VANCOUVER - It's the national anthems Raffi Torres enjoys the most.
Those few moments of calm before the storm allow the veteran Vancouver Canuck forward to soak up the atmosphere. It lets him appreciate something he thought he might never experience again.
"The anthems are the best part for me, looking around, especially at home,'' Torres said Thursday, after the Canucks practised at the Doug Mitchell Thunderbird Sports Centre on the University of British Columbia campus.
"When the crowd starts signing, you see the smiles and all the kids. It's magical.''
The Canucks are preparing to play in their first NHL Western Conference final in 17 years. Most of the players are anxious for the best-of-seven series against the San Jose Sharks to begin Sunday (CBC, 8 p.m. ET).
Torres is in no hurry. He wants to saviour every moment of these playoffs, something he didn't do when he was part of the Edmonton Oilers' run to the 2006 Stanley Cup final. That ended with Edmonton losing in Game 7 to the Carolina Hurricanes.
"I never realized how hard it was to get back to where we are,'' said Torres.
"Back in '06, I just took it for granted. The next year we came in (and thought) we would repeat what we did. It was a big wake-up call.''
The Oilers have not made it back to the playoffs since losing that final. Torres' career has also sailed close to the rocks.
Torres left Edmonton after the 2008 season and had stops in Columbus and Buffalo.
When Vancouver offered the 29-year-old a one-year, US$1-million free-agent contract in August, Torres looked like a spare part. He has evolved into a cog in the Canuck machine.
"He's a good little ball of energy,'' said centre Ryan Kesler, the best Canuck on the ice during Vancouver's win over the Nashville Predators in the conference semifinal.
"It seems like he never gets tired out there. He's always looking for that game-changing hit. He chips in offensively. He provides a lot of energy for this team and he's respected by this team.''
There's nothing fancy about Torres' game. The six-foot, 215-pound Toronto native plays crash and smash. In 11 playoff matches he has one goal, one assist and 17 hits while averaging 10:26 of ice time.
That's what the Canucks want.
"Raffi is a physical force,'' said associate coach Rick Bowness. "From the top of the faceoff circle down in the offensive zone, you'd better have your head up.
"He's always very strong on going to the net hard, which makes a goaltenders' life a little more miserable. He's got a heavy shot. He's a strong, physical force for us and that's an important component.''
Torres had four goals and 11 points in 22 games back in 2006. To him it was a blur.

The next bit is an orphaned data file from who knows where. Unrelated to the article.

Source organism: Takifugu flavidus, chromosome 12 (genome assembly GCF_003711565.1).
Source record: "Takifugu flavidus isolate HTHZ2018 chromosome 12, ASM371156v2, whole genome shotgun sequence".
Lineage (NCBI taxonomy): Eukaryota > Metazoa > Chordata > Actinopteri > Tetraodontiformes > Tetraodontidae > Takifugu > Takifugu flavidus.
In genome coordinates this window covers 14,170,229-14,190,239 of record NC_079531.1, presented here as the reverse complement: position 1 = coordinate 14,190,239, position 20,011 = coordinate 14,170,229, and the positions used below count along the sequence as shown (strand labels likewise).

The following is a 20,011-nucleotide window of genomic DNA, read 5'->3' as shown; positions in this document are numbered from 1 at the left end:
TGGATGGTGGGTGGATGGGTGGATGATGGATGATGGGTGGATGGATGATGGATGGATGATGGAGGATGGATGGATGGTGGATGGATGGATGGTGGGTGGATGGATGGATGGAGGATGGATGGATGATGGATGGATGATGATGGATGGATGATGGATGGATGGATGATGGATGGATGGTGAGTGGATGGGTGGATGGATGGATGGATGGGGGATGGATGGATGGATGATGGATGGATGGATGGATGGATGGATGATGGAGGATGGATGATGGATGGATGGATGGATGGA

"Everything was just flying by,'' he said. "There was so much stuff going on.
"I had a bigger role back (then) than I do now. I still feel like I can get back to that level.''
Torres' lone goal of the playoffs came in a Game 5 loss against Nashville. It was his first in the playoffs since 2006.
"When you are slumping and not scoring, it's tough,'' said Torres. "To help this team out you feel like if you're not putting up some numbers you are not contributing.
"The main thing is to stay focused. There are other things I can do here to contribute and help this team.''
The Canucks have been off since Monday, waiting for the winner of the Detroit-San Jose series, which the Sharks won in seven games after the Red Wings erased a 3-0 series deficit.
The team took a couple of days off before returning to practice.
"It's been nice to get a few days where we can relax and work on a few things,'' said captain Henrik Sedin.
Goaltender Roberto Luongo said the extra practice will allow the Canucks to polish parts of their game that have become tarnished.
"These next few days are going to be real important to get back into the groove and work on some things,'' said Luongo. "We can refine a few things on the ice as a group and get ready to go for the third round.''
Torres had 14 goals, 15 assists and 78 penalty minutes in 80 games for the Canucks this season.
He was suspended for the final two games of the regular season and the first two games of the playoffs for a hit to the head of Edmonton Oilers' rookie Jordan Eberle.
His take-no-prisoners' style got Torres into trouble in the first round of the playoffs against the Chicago Blackhawks.
He was given a two-minute penalty for a shoulder to the head of Brent Seabrook, causing the Chicago defenceman to miss two games. The Hawks were angry Torres was not suspended and used the hit as a rallying cry.
Sedin said Torres supplies an edge Vancouver needs.
"The hits he has made, that sometimes gets him into trouble, I think that's a good thing to have on your team,'' said Sedin. "It keeps the other team on their toes.
"He's a guy, if you play against him, you really can't relax on the ice.''
The Canucks have given Torres another opportunity to win the Stanley Cup. Torres also understands it might be his last chance.
"It's the second time around,'' Torres said. "Like I said, it could be the last time. I have been saying how appreciative I am of being in this situation.
"It's not our goal just to be in the final four here. It's to get to the big dance and win it.''